A newly engineered tomato could help solve how we’re going to feed the world’s hungry in the future.
As shifts in climate will change the way we farm our food, researchers are busy trying to figure out innovative ways and places to grow crops. Urban farming could be a big piece of that puzzle, but a lack of space to grow crops in America’s cities constantly daunts urban farmers. This new tomato—developed by researchers at Cold Spring Harbor Laboratory in Long Island—could help with that problem.
“We do need to be thinking about how we can be producing food in new ways. It’s still very unclear how the Earth is going to reach a new equilibrium in terms of climate and environment,” says Zachary Lippman, who leads the lab. “That could have dramatic consequences for where we’re growing most of our major crops right now, including tomatoes.”
Using a process called CRISPR gene editing, researchers engineered cherry tomatoes that grow in bunches and with smaller stems, making them optimal for confined spaces. They grow faster than normal tomatoes and are ready to harvest in just 40 days. CRISPR—an acronym for the long-winded Clustered Regularly Interspaced Short Palindromic Repeats—is a method that allows scientists to edit a genome without adding genes from another species.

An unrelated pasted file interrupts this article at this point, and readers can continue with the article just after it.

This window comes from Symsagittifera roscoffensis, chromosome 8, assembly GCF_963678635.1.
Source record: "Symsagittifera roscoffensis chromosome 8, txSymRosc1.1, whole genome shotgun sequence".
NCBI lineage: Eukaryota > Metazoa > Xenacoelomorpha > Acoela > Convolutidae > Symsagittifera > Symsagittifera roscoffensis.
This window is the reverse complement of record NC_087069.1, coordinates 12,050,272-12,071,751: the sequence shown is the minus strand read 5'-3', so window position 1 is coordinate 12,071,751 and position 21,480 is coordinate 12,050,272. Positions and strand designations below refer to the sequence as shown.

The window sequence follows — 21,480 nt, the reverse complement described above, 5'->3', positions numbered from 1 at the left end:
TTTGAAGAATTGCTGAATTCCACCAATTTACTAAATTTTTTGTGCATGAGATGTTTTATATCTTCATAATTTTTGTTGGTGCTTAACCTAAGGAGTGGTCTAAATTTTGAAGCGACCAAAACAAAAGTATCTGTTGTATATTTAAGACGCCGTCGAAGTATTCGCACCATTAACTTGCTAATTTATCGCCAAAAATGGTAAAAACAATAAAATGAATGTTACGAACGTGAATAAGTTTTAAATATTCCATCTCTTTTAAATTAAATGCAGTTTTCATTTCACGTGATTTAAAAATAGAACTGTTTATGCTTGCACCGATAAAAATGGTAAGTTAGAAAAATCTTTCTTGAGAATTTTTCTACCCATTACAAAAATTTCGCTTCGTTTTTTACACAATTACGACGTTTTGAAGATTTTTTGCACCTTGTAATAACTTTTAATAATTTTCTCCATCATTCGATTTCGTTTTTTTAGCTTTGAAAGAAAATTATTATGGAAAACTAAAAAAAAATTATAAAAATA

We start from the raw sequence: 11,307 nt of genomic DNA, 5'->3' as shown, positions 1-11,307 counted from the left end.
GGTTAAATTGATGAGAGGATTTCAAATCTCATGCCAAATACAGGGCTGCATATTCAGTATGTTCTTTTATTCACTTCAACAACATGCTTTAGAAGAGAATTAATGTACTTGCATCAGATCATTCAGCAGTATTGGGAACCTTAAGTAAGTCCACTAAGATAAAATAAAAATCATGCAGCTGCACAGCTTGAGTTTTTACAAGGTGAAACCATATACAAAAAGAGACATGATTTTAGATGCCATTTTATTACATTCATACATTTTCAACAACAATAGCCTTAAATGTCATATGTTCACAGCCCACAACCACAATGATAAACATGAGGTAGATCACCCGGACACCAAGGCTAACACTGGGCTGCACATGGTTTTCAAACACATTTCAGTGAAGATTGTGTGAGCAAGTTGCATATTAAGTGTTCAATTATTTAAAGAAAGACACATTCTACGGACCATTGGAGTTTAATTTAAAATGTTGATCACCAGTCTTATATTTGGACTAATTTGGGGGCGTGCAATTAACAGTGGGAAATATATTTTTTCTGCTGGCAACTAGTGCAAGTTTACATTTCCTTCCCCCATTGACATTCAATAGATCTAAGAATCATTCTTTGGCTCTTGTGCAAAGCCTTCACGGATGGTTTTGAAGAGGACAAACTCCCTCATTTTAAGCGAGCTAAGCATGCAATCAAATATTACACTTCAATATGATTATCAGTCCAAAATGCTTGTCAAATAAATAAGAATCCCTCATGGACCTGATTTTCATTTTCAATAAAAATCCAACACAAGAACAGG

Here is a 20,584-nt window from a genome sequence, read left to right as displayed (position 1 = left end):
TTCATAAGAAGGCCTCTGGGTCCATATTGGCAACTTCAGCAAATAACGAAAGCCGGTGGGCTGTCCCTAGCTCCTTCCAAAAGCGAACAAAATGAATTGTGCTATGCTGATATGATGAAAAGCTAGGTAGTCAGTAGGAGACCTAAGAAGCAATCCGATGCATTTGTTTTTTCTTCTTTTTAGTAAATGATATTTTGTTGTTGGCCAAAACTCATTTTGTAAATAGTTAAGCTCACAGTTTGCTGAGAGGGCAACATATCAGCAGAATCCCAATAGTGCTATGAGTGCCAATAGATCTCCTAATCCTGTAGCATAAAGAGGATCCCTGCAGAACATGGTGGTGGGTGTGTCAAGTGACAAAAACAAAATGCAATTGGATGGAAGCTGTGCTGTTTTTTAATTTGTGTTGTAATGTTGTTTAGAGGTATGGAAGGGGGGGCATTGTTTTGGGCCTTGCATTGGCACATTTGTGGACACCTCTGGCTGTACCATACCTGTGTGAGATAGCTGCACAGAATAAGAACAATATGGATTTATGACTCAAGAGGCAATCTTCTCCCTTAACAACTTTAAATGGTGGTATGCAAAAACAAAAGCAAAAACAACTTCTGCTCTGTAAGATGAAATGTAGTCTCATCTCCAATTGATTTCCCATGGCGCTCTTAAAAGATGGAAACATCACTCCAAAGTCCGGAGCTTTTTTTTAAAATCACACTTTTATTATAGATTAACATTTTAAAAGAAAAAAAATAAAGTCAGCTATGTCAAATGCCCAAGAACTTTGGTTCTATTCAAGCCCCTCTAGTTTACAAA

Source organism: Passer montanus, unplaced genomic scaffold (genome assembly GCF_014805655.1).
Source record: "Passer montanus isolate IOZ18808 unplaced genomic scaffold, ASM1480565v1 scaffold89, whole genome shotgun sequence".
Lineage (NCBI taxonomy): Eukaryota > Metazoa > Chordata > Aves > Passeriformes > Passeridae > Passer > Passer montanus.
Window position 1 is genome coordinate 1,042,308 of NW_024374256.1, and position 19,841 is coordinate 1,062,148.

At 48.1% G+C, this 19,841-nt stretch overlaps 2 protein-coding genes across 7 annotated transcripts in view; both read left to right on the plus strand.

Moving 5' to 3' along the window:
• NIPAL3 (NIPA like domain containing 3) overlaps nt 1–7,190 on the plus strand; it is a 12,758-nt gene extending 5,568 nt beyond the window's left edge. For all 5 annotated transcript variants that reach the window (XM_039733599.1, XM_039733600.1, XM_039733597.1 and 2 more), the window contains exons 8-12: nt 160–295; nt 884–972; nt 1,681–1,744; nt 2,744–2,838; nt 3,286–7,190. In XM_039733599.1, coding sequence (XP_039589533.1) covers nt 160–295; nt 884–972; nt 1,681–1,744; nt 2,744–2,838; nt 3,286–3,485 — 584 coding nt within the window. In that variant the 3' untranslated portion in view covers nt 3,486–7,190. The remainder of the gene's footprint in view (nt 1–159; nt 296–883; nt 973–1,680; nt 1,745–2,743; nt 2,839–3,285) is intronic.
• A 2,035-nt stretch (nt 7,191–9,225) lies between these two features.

The new tomatoes—for which researchers don’t have a name yet—have much shorter stems and don’t grow on the long vines on which tomatoes usually grow. Researchers have dubbed the type of plant a “triple determinant variety,” as they used three gene mutations to engineer them. These include genes that affect when the plant stops growing, flowering and fruiting, as well as a gene that controls the length of stems.
Beyond discovering a tomato that can efficiently grow in a limited climate-controlled space (and one which researchers say tastes great), Lippman says his findings could be applied to other plants and fruits. He says that the genes his team has targeted, and the traits they modify, are applicable across essentially all flowering plants.
In 2018, the USDA announced that it would not be regulating genome-edited crops, leading to concerns among consumer advocates. Lippman says he understands the concerns some have about genetically engineered foods, as the technology can be difficult to understand. But he says that such genome editing is simply speeding up the gene mutations that happen in nature. “We are eating mutations every day, all the time,” he says. “That’s the reason we have the food that we eat. And genome editing is about making mutations in genes so we can enhance nature’s diversity that we’ve already been exploiting.”
It’s not clear if and when these tomatoes will be available for the public to buy at grocery stores, as Lippman says his work was licensed by a startup called Inari Agriculture, which will decide whether it wants to go through the process to market the tomatoes commercially.